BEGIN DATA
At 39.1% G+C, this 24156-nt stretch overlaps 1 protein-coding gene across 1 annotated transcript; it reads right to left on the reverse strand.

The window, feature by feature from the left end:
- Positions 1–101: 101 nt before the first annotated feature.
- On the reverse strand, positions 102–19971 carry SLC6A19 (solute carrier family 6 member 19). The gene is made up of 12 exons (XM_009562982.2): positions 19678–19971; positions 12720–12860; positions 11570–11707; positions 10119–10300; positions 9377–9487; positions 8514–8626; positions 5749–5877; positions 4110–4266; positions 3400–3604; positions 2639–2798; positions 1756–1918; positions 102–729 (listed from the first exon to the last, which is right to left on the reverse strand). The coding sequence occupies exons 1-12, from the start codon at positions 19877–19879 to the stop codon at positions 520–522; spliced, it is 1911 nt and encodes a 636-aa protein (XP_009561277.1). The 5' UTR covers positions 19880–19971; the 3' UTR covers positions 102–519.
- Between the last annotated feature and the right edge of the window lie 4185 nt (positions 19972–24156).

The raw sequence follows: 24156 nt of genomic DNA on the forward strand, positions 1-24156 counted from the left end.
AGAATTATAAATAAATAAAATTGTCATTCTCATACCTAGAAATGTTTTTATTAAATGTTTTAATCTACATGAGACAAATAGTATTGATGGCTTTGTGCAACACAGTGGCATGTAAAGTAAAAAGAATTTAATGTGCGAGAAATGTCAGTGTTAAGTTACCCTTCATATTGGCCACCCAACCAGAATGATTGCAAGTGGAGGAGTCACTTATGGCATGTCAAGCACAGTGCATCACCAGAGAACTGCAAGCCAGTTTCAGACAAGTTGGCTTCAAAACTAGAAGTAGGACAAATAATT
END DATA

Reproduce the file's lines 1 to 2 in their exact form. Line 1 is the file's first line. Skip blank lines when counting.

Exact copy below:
At 39.1% G+C, this 24156-nt stretch overlaps 1 protein-coding gene across 1 annotated transcript; it reads right to left on the reverse strand.

The window, feature by feature from the left end: